Domestic Violence Statistics  *  Domestic Violence Facts  *  Domestic Violence Video Presentations 

From the Editorial Board of the Peer-Reviewed Journal, Partner Abuse 

and the Advisory Board of the Association of Domestic Violence Intervention Programs

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Resources for researchers, policy-makers, intervention providers, victim advocates, law enforcement,
judges, attorneys, family court mediators, educators, and anyone interested in family violence



61-Page Author Overview

Domestic Violence Facts and Statistics at-a-Glance

PASK Researchers

PASK Video Summary
by John Hamel, LCSW

  1. Introduction

  2. Implications for Policy
    and Treatment

  3. Domestic Violence Politics

17 Full PASK Manuscripts
and tables of
Summarized Studies


The Partner Abuse State of Knowledge Project Manuscripts and Online Data Base
Overview of Findings by the Authors

#2 Prevalence of Physical Violence in Intimate Relationships:
Part 2. Rates of Male and Female Perpetration
Sarah L. Desmarais, Kim A. Reeves, Tonia L. Nicholls, Robin P. Telford, &  Martin S. Fiebert
96 pages.  Full manuscript available in Partner Abuse Vol. 3, Issue no. 2 (2012),  pp.  170-198

Our final sample included 111 articles that reported 272 rates of physical IPV perpetration: 25 articles reported 34 rates for male perpetration, 14 articles reported 24 rates for female perpetration, and 72 articles reported 214 rates for both men and women. There were 19 population-based studies, 24 studies of smaller community samples, 17 studies of middle and high school students or adolescents, 30 studies of university and college students or young adults, and 21 studies of clinical samples. The majority of articles (85.6%, k = 95) reported findings of studies conducted in the United States. Sample sizes ranged widely from N = 53 to N = 89,601, with a mean of 2,340.91 (SD = 8,748.44), median of 670, and mode of 356 participants per study. Studies varied in their operational definition and measurement of IPV, though almost three-quarters of studies (73.0%, k = 81) reported prevalence rates measured using the CTS, CTS2, or items or scales drawn from the CTS instruments.

Findings underscore the pervasiveness of physical violence in heterosexual relationships. Across all studies included in this review, approximately one-quarter of participants (25.3%) reported perpetrating physical IPV. Physical IPV perpetration was reported by approximately one in four individuals both in their lifetime (24.2%) and in the year prior to the study (25.6%). Approximately one in five (22.9%) reported perpetrating physical IPV in their current or most recent relationship. Consistent with prior reviews, rates of physical IPV perpetrated by men and women generally were more similar than they were different, with slightly rates for women than for men (pooled prevalence for female perpetration = 28.3% and male perpetration = 21.6%). There also was considerable consistency in the rates of physical IPV perpetration across countries, ranging from a pooled estimate of 14.1% for studies conducted in Australia to 31.8% for studies conducted in New Zealand

Rates of physical IPV perpetration ranged widely across studies for both men (1.0% to 61.6%) and women (2.4% to 68.9%). Much of the variation can be attributed to the highly diverse sampling methods and study procedures. For instance, studies differed in their operational definitions of physical IPV perpetration and in their reporting of minor and/or severe IPV. Studies also varied in their measurement timeframes; some reported lifetime and/or past year prevalence rates, others reported rates for the current or most recent relationship, and still others used different reference periods altogether (e.g., past two months, past six months). Taken together, results add to a growing body of literature documenting symmetry in rates of physical IPV perpetration by men and women.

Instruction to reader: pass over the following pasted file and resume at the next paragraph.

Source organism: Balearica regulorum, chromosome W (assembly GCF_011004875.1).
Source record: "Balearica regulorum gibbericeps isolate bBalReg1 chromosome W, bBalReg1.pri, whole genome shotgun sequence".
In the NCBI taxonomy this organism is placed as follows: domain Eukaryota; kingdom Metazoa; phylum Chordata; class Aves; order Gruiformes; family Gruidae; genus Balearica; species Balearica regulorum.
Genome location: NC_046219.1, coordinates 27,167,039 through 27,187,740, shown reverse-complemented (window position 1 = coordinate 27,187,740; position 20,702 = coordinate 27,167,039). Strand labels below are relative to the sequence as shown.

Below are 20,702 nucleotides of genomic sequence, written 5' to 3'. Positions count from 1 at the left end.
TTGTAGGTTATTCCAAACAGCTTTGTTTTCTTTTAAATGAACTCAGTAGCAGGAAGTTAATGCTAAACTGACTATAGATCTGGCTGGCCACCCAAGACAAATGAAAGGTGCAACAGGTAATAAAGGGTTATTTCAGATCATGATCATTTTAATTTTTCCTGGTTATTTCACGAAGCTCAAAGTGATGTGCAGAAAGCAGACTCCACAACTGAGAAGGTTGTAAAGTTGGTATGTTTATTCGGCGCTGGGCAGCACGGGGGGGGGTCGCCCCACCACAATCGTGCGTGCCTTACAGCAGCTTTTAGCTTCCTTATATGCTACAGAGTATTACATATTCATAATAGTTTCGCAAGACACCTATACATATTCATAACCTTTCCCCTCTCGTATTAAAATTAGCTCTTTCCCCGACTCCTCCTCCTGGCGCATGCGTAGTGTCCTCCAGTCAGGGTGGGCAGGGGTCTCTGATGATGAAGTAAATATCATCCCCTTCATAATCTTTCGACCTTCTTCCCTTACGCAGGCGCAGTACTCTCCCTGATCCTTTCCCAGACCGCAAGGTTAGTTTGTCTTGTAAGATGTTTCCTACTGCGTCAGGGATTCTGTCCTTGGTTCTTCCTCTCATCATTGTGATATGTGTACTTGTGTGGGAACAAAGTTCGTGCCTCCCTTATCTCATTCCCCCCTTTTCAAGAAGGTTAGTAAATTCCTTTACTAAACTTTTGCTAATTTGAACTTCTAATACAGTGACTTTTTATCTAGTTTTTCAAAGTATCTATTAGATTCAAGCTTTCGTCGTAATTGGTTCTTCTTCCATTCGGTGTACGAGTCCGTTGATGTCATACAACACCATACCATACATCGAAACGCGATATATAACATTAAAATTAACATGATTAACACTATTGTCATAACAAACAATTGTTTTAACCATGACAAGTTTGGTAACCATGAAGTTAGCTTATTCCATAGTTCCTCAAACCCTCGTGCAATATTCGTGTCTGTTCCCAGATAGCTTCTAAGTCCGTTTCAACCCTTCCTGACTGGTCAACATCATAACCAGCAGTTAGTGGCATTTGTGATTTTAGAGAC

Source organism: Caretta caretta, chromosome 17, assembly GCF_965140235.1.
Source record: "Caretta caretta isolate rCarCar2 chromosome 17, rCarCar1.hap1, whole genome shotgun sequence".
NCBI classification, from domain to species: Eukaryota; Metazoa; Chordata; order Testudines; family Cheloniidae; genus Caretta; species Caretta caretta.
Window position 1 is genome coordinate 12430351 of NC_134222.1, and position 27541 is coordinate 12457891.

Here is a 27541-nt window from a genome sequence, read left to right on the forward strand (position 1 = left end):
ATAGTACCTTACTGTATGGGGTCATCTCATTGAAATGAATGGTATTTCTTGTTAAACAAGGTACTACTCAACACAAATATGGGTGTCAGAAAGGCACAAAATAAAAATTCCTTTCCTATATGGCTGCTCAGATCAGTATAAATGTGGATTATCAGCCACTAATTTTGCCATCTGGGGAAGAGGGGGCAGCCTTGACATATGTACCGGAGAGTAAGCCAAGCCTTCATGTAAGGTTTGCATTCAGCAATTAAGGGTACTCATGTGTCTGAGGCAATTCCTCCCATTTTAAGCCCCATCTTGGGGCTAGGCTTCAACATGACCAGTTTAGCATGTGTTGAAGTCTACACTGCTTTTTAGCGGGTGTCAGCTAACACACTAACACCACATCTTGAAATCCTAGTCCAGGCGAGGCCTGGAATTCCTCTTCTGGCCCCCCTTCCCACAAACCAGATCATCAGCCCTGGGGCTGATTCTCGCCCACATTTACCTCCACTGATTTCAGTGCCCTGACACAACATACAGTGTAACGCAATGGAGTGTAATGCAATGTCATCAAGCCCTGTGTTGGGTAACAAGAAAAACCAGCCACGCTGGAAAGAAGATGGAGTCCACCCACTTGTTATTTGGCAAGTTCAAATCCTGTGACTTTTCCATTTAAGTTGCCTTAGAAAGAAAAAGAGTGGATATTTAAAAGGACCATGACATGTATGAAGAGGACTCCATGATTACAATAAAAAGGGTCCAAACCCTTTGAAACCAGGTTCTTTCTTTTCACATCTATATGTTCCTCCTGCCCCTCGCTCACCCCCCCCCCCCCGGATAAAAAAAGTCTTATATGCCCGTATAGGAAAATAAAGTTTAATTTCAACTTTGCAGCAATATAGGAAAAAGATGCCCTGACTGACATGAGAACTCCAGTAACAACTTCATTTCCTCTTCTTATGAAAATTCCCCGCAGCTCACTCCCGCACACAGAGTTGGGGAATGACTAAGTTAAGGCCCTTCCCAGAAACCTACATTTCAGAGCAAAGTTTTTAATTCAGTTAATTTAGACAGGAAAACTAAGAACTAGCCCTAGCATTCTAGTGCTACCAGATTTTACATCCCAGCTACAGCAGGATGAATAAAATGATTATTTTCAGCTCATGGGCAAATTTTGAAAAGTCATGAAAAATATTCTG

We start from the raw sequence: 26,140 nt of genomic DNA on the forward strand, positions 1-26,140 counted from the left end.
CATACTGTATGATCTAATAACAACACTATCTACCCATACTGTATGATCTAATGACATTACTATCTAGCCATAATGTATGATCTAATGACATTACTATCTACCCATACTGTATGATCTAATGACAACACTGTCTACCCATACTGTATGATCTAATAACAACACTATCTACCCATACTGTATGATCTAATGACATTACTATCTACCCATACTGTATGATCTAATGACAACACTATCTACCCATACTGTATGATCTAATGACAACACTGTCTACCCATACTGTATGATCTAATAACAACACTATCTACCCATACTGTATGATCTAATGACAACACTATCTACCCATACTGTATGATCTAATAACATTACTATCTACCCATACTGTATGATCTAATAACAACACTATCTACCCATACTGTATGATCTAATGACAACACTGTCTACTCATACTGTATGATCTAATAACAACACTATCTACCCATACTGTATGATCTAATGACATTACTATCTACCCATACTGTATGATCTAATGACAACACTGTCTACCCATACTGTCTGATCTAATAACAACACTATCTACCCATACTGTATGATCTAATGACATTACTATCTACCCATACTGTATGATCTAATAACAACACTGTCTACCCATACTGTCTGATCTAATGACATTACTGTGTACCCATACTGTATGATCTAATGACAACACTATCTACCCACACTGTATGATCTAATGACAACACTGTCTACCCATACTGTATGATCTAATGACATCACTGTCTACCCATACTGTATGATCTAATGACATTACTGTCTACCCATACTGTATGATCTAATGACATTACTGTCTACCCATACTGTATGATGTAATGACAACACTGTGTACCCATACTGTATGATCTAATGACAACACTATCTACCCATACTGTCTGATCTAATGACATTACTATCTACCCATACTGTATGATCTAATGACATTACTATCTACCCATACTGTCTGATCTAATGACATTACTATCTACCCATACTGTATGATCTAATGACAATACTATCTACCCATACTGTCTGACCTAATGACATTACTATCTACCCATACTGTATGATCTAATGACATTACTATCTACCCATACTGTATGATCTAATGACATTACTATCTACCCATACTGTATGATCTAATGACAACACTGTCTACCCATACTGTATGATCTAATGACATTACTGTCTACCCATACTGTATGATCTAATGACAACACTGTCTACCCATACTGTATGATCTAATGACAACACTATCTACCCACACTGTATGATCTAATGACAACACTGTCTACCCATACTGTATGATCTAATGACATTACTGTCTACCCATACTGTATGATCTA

The present review represents a comprehensive summary of the current state of knowledge regarding physical IPV perpetration among heterosexual men and women in English-speaking, industrialized nations. With similar rates of physical IPV perpetrated by men and women, gendered explanations of IPV do not adequately account for our findings. Of note, however, results of the current review pertain only to the presence or absence, and not the severity or context, of perpetration. Thus, rather than perpetuating the debate regarding the comparability of physical IPV perpetrated by men and women, findings should be used to support the development and implementation of interventions that acknowledge the use of violence by women in intimate relationships but also recognize how participants’ treatment needs may differ. Intervention strategies that are both gender-inclusive and gender-sensitive may have the greatest potential for reducing IPV.

Though most studies included in our review employed a measurement approach based on the CTS, researchers varied considerably in their sampling and study procedures, their operation definitions of IPV, and in their reporting of results by severity (e.g., minor vs. severe IPV) or consequences (e.g., any physical IPV vs. IPV that resulted in injury). Future research synthesis efforts should include systematic coding and analysis across these variables. Moreover, we compared perpetration rates across rather than within studies; thus, future research should examine the degree to which there are similarities or differences in victimization and perpetration rates across and within samples. Finally, most studies were conducted in the United States, limiting cross-national comparisons; thus, future research efforts should focus on building evidence regarding the prevalence of physical IPV perpetrated by men and women in other English-speaking, industrialized countries.